2. Remove roasting pan from oven, add onion, celery carrot. Return roasting pan to oven for 30 more minutes
  3. Use the sherry to deglaze the bottom of the roasting pan
  4. Add contents of roasting pan to pressure cooker
  5. Add all remaining ingredients to pressure cooker, adding enough water to fill the pressure cooker no more than 2/3 full
  6. Cook on high pressure for 120 minutes (I used the Meat/Stew setting on my PC)
  7. Release pressure using quick release method
  8. Place colander over a bowl and pour contents of pressure cooker pot through strainer, straining out bones and solids.
  9. Loosely cover bowl and store in fridge overnight
  10. On the following day skim any solidified fat off the top of the broth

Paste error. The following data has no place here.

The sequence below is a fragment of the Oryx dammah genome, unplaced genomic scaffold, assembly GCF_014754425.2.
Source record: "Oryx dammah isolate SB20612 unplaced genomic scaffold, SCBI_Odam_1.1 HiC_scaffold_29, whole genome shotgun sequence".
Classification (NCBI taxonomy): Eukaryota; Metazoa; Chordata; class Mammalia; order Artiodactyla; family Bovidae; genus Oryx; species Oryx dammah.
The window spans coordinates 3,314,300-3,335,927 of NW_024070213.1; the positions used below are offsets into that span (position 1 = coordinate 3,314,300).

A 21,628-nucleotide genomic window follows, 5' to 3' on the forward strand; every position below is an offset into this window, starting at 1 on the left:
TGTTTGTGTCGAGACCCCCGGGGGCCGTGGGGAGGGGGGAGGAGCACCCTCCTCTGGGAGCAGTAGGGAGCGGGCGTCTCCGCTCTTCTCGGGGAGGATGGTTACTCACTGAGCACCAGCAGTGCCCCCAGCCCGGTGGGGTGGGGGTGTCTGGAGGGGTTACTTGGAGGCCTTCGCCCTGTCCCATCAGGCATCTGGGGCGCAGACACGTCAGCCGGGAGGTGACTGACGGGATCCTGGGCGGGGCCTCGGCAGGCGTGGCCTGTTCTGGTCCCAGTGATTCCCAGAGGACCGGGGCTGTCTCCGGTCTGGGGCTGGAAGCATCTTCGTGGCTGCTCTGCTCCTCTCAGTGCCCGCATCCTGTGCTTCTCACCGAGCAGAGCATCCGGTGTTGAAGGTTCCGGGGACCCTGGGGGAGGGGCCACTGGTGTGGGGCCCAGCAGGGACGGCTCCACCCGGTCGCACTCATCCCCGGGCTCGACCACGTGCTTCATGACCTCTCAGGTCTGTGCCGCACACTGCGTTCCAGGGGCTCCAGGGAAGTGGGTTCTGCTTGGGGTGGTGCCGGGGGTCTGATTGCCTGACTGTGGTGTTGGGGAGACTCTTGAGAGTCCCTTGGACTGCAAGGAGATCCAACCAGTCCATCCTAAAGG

11. Pour stock into containers for storage/freezing

Chart for Sous Vide Cooking With the Pressure Cooker

My pressure cooker can be programmed via Bluetooth and my iPhone to do certain things. On particular thing it will do is hold a specific temperature…for as long as you tell it to.

This is perfect for sous vide cooking, but there are some challenges. The biggest challenge is that you may ‘tell’ it to hold 140°F but the actual water temperature will be something slightly different. In order to help myself understand (and be able to recall) how the PC behaves I did a number of tests and created a chart to show myself what happens when certain target temperatures are programmed into the PC.

Click the preview image below to see the full PDF version. I cannot guarantee the results you may get, and this is by no means a full discussion of all you need to know about sous vide before starting on your own. But the chart will assist you in doing the necessary ‘calibration’ of your PC if you have one of these.